During the early years of life, nap schedules are in a continuous state of change. After a newborn period of all-day napping, babies eventually settle into a regular two-nap-a-day routine.

Most children switch from these two daily naps to one nap sometime between the ages of 12 and 24 months. However, that year of difference is a very long span of time. This shows that age is not the only factor to consider when changing your baby’s nap routine.

Navigating toddler sleep class

Changing your baby from two daily naps to one nap isn’t about what your child thinks he wants, nor is it about the schedule you’d like to have. It’s about the biological need for two naps versus one.

Naps at different times of the day serve different purposes in mind and body development at different ages. For example, morning naps have more dreaming, or REM sleep, which makes them important for young babies who require it for early brain development. You don’t want to rush the process if your child is still benefiting from this important sleep time.

There is another consideration when deciding to make a schedule change—the length of time your child is awake from one sleep period to the next has an effect on his mood and behavior.

Related: Here’s how to know when it’s time to drop a nap

No matter how well your baby sleeps at night, naps are still very important. The older your child is, the longer he can go between sleep breaks without getting cranky. The biology behind this reason dictates that young babies need to divide their day up with two naps, but older babies and toddlers can handle a full day with only one nap.

Since there is a wide range of what’s normal, it’s important to study each child’s behavior to see when he is ready to transition to one nap a day. Use the following lists as a guide.

6 signs that your child needs two naps daily

  • Your child is under 12 months old.
  • When you put your child down for a nap they play, resist or fuss for a while, but always end up sleeping for an hour or more.
  • When you take your child for car rides during the day they usually fall asleep.
  • If your child misses a nap, they are fussy or act tired until the next nap or bedtime.
  • Your child is dealing with a change in their life (such as a new sibling, sickness or starting daycare) that disrupts their nap schedule.
  • Your child misses naps when you’re on the go, but when you’re at home, they take two good naps.

Related: How to stop contact napping, when you’re ready

4 signs that your child is ready to change to one daily nap

  • When you put your child down for a nap, they play or fuss before falling asleep, and then takes only a short nap, or never falls asleep at all.
  • Your child can go for car rides early in the day and not fall asleep in the car.
  • When your child misses a nap, they are cheerful and energetic until the next nap or bedtime.
  • Your child naps well for one of their naps, but totally resists the other nap.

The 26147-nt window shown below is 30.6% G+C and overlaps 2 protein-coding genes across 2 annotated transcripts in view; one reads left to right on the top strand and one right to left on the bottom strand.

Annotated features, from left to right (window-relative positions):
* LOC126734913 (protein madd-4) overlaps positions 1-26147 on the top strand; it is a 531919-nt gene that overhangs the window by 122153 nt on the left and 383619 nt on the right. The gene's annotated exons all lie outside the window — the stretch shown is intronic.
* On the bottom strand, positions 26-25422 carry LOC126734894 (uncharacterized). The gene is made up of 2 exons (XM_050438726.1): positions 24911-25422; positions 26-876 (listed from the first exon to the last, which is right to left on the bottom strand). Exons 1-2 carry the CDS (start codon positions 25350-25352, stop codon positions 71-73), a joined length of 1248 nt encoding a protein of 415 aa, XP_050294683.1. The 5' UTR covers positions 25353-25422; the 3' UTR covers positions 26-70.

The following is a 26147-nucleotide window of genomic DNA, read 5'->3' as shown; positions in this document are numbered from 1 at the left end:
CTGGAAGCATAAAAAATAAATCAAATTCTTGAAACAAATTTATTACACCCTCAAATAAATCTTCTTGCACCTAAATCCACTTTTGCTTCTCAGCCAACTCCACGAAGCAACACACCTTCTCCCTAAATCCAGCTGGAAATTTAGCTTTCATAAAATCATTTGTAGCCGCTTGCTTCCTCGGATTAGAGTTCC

Related: What to do when your child needs a nap but won’t take one

How to make the transition when signs point to change

Instead of thinking in terms of dropping a nap, it’s better to think in terms of a schedule change. The change from two naps to one nap is rarely a one-day occurrence. Most often, there will be a transition period of several months when your child clearly needs two naps on some days, but one nap on others.

You have a number of options during this complicated nap transition time

  • Watch for your child’s sleepy signs, and put your child down for a nap when indications first appear.
  • Keep two naps, but don’t require that your child sleep at both times, allow quiet resting instead.
  • Choose a single nap time that is later than the usual morning nap, but not as late as the afternoon nap. Keep your child active (and outside, if possible) until about 30 minutes before the time you have chosen.
  • On days when a nap occurs early in the day, move bedtime earlier by 30 minutes to an hour to minimize the length of time between nap and bedtime.

The danger of dropping a nap too soon

It’s my belief that many of the behavior issues during the toddler years (see: the “Terrible Twos“) are very likely caused by inappropriate napping schedules. There are a great number of toddlers who switch from two naps a day to one nap, or drop naps altogether, many months before they are biologically ready. This can result in a devastating effect on their mood and behavior—the dreaded “Terrible Twos.”

For those parents whose children suffer the “Threenager Years” or the “Fearsome Fours,” it’s likely your child is misbehaving for the same reason—an inappropriate nap schedule may be the culprit.

The good news is that a modification of your child’s napping routine can make a wonderful and dramatic difference in his day—and yours.

This article has been excerpted from “The No-Cry Nap Solution: Guaranteed Gentle Ways to Solve All Your Naptime Problems” by Elizabeth Pantley (McGraw-Hill, January 2009). It was originally published on Nov. 21, 2017 and has been updated.